How To Write A Memo Essay Format
How To Write A Memo Essay Format
Memos are an important form of written communication within companies. They are forms of internal communication sent to other people within the same organization. Note that when writing a memo it is important to pay attention to the format and content.
Parts Of A Memo
The first part of a memo is the header. The header gives information about the author, the intended recipient, the subject, the date, and the names of other people who may see the memo (cc). Many companies insert a smaller version of the letterhead at the top of the page.
There is not a set order for the parts of the header; just consider what is best for the reader. Also, most senders will initial the memo to verify its authenticity and to take responsibility for the content. This is much like signing your name at the end of a letter. If the memo is longer than one page, a different heading is needed for the additional pages.
Long memos (those longer than one page) often have a short summary following the introductory paragraph. The summary is an effective tool for helping the reader decide how much of the memo to read. Summaries are especially useful if the memo contains complicated subject matter. Keep the summary in proportion to the rest of the document; the summary for a two-page memo would be considerably shorter than the summary for a twenty-page proposal.
Headings break up the memo into separate sections and identify for the reader the content of the memo. Without them, the memo would just be boring, difficult pages of text. Each time there is a new subject, identify it with a new heading. Headings also help readers understand the information by reinforcing the ideas in that section. Keep headings simple and use a font style that is different from the rest of the text.
When it comes to style, remember that you are not writing for an English class. You want to communicate in a clear, precise fashion. Do not try to confuse your reader in an effort to sound knowledgeable. Simplicity is key.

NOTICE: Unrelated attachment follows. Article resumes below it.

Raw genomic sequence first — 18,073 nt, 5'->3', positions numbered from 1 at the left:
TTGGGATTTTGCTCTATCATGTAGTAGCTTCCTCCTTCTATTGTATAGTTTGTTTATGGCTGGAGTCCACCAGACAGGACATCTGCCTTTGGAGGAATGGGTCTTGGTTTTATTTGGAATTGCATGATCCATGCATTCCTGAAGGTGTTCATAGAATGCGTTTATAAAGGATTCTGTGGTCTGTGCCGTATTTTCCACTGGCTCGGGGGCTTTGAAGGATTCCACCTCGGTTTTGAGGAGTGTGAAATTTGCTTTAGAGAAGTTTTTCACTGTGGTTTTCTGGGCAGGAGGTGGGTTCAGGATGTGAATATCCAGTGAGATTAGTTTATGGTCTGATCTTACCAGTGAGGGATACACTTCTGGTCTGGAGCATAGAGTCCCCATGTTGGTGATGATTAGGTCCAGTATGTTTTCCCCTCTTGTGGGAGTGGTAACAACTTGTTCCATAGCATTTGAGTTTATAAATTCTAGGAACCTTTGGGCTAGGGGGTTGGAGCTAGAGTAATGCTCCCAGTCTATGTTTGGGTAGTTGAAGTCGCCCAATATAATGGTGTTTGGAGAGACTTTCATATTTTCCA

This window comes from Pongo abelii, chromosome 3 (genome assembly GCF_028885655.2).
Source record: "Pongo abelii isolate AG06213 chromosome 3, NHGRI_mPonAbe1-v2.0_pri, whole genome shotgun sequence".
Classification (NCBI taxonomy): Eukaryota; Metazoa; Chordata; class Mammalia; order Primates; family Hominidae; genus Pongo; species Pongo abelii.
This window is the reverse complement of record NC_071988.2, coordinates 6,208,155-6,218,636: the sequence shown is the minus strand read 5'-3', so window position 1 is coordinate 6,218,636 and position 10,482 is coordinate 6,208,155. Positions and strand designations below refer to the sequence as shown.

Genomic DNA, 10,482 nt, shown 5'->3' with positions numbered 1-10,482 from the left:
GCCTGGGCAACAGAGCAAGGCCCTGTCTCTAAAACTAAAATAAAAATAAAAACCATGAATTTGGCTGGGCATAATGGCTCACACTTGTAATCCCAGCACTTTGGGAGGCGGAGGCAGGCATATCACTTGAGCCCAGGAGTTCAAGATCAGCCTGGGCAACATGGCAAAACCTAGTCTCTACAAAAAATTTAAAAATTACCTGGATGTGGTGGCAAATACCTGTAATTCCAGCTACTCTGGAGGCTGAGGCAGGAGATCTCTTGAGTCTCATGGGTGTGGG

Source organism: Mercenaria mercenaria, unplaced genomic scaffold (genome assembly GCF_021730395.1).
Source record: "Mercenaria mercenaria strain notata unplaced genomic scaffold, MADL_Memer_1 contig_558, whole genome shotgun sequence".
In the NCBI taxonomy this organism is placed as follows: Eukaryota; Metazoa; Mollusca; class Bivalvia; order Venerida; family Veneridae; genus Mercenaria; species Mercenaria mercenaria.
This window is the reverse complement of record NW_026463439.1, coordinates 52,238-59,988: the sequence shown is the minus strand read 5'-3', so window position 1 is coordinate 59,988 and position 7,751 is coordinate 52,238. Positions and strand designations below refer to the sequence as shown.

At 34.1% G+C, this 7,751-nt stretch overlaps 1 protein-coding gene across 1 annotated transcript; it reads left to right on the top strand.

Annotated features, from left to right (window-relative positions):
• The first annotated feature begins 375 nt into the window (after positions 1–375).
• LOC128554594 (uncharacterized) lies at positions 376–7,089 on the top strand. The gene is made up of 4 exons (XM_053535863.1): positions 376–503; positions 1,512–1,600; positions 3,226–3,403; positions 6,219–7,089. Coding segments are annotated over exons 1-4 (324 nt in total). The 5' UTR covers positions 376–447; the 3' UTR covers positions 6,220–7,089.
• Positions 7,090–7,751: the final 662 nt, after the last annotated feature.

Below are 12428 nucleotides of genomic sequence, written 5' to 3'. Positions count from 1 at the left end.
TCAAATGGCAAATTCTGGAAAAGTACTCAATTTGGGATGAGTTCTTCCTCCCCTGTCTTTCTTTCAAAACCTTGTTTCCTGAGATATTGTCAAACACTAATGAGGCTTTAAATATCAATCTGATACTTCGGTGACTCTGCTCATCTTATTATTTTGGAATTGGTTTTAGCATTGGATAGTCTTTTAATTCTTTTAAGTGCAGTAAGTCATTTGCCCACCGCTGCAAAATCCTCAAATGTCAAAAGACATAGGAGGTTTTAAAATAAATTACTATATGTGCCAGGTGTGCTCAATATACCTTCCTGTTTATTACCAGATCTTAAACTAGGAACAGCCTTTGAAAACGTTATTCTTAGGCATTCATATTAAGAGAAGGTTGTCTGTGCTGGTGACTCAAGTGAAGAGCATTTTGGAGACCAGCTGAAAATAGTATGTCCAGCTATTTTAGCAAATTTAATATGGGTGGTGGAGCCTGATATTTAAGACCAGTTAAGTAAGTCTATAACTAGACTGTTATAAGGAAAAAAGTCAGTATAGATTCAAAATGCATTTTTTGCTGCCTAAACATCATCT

Be sure to single space items within paragraphs and double space between paragraphs. Paragraphs should not be so long that they are difficult to read.
Memos serve as records of important communications. Because recipients might not always recall the occasion or significance of your correspondences, you should include an introductory paragraph that establishes a context by stating the following:
- The subject and purpose of the memo (what prompted you to write it);
- Any necessary context details (dates, names, assignment numbers, etc.);
- A preview of the contents (not a summary—just tell the reader what to expect).
Style and Tone
In your correspondence, use a professional but conversational style. Slang would be inappropriate, as would overly stiff, formal prose. Choose a courteous, accommodating tone, much as you would in conversation with a professor in his/her office.
With other audiences, you will need to make choices about style and tone based upon your relationship with them and your perceptions of their needs and expectations.
Some memos do not need concluding comments such as you might write for more formal, argumentative papers. Many memos, however, require some kind of response or indicate a future action. In those cases, conclude by providing an opportunity for response. (For example, “I will come by your office on Tuesday at 4:00 p.m. to discuss my paper with you.”) Make your closing statement substantial and meaningful. Avoid clichés.
Memo format does not include a signature block. You should, however, write your initials (in pen) beside your name in the heading.